College of Energy and Electrical Engineering, Hohai University, Nanjing, 210098, China
Beijing Institute of Space Launch Technology, Beijing 100190, China
College of Water Conservancy and Hydropower Engineering, Hohai University, Nanjing, 210098, China
College of Agricultural Engineering, Hohai University, Nanjing, 210098, China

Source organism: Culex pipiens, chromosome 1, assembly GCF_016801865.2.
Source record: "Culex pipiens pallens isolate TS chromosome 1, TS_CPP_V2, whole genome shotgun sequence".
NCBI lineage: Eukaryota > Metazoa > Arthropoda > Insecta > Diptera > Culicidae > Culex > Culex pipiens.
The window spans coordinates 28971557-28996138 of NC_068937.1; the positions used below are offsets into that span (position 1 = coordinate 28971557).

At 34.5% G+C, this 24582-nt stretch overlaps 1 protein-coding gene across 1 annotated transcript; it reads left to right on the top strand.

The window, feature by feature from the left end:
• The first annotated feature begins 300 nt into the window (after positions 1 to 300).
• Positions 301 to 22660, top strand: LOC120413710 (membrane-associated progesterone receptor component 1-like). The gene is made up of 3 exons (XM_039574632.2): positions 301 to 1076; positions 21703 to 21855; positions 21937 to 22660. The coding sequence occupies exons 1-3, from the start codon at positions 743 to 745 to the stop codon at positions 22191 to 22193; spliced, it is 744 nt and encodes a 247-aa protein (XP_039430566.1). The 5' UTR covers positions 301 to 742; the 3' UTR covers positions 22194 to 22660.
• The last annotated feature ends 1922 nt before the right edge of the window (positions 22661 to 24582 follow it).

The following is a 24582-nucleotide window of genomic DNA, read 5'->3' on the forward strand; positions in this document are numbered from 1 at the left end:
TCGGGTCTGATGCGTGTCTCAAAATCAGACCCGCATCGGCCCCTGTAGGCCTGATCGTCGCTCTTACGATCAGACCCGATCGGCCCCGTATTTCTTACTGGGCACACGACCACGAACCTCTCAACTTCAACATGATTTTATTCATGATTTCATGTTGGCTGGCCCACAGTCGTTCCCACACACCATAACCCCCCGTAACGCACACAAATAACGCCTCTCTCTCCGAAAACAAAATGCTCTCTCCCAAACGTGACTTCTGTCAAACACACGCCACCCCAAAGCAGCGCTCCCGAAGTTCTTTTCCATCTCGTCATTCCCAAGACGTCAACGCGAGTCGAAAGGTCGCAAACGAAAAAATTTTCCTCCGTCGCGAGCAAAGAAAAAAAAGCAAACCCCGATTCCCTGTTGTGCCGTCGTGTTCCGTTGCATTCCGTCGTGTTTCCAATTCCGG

Cavitation occurred in hydraulic machines can generate severe pressure fluctuations and induce high-pitched noise. Ventilated cavitation (inject air into the cavitating flow) is one of the most effective ways to control cavitation and then alleviate the noise and fluctuations. Thus, the evolution of ventilation cavitation around a NACA0015 hydrofoil was numerically investigated with a modified model. The results indicated that the ventilated cavitation consists of two parts: the attached cavity which attached to the leading edge of the hydrofoil and the detached cavity which detached from the hydrofoil surface. With the air injection increased, the detached cavity becomes larger. Besides, the ventilated cavity evolves periodically along with two opposite vortexes which fall off in turn near the tailing edge of the hydrofoil. Among three ventilation volumes, an air injection of 250 L/min presents the best alleviation on pressure fluctuation induced by cloud cavitation. The acoustic analysis indicated that air injection is an effective way to alleviate the cavitation induced noise. With air injected into the flow, two new types noises induced by the ventilated cavitation has been detected by monitoring points along the upper side and behind of the hydrofoil: the lower frequency noise induced by the waving of attached cavity and the higher frequency noise induced by the shedding of the detached cavity. While with the air injection increased, both of the two types noises increased. The acoustic and dynamic patterns under different air injection conditions are able to provide guidance in engineering application.